Anyone who hasn’t recognized the release of Beyoncé as a huge moment in music just doesn’t get it. It’s about a female African-American artist taking her power and letting the world know that the rules don’t apply to her. Beyoncé Knowles doesn’t have to “leak” her songs, scandalize us at the VMAs or drive a gold truck around L.A. to sell millions of records, because she’s not putting out that mediocre stuff. How often does someone proclaim that they’re the greatest and they’re actually right?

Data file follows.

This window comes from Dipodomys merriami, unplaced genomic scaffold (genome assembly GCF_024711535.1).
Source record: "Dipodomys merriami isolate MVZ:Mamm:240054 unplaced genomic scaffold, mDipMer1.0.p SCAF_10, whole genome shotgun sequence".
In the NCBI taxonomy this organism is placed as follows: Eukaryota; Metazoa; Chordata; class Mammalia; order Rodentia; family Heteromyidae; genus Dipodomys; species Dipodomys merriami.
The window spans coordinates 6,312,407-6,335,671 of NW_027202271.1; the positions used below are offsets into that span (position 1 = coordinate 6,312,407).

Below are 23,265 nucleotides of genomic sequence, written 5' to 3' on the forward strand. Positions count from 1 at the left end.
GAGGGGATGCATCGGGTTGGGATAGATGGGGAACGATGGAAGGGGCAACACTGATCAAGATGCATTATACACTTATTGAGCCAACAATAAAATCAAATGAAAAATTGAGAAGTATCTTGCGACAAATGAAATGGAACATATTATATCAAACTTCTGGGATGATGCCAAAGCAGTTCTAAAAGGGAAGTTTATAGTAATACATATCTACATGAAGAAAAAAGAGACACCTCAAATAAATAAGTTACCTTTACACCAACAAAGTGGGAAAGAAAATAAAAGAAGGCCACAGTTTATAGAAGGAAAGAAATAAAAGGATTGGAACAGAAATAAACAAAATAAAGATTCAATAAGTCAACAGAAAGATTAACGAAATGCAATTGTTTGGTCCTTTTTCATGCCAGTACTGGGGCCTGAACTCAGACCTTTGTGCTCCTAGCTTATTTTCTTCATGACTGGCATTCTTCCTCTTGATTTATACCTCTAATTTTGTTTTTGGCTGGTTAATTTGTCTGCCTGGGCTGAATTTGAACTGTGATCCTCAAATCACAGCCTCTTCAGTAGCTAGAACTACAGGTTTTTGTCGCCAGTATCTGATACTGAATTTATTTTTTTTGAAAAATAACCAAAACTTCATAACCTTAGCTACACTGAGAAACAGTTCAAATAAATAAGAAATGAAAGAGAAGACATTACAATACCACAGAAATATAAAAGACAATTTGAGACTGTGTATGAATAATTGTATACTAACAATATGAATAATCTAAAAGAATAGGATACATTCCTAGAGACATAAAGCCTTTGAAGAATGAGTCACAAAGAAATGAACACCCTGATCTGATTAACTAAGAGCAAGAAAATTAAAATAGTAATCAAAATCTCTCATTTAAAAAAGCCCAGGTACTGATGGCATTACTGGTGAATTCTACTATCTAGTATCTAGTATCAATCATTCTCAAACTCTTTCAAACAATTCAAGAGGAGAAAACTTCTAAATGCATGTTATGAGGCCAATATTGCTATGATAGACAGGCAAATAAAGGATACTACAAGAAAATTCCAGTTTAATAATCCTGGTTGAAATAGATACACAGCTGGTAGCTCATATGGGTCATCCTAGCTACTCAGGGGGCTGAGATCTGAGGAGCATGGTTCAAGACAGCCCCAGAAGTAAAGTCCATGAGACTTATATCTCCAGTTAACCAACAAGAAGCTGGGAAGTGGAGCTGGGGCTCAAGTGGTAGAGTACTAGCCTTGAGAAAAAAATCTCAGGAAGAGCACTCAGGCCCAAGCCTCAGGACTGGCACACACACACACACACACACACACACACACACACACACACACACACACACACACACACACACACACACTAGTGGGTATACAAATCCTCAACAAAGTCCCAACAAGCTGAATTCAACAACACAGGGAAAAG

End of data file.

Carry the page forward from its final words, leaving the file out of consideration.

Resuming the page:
Knowles has said that she chose her unorthodox surprise release because she wanted people to invest in her record as an “immersive experience.” As an album, Beyoncé feels both succinct and languid at times. There are more than a few six-minute songs on there, but their thoroughness is balanced by the record’s overall minimalist production. A great example is “Drunk in Love,” a light and sexy love song not unlike 2003’s “Crazy In Love.” The video, in black and white and directed by Hype Williams, is one of the simplest and most fun in the visual album. Beyoncé cavorts on a beach at night with a fog machine and an appearance from Jay-Z. No dancers, no choreography, just wet hair and sand. Watch it above.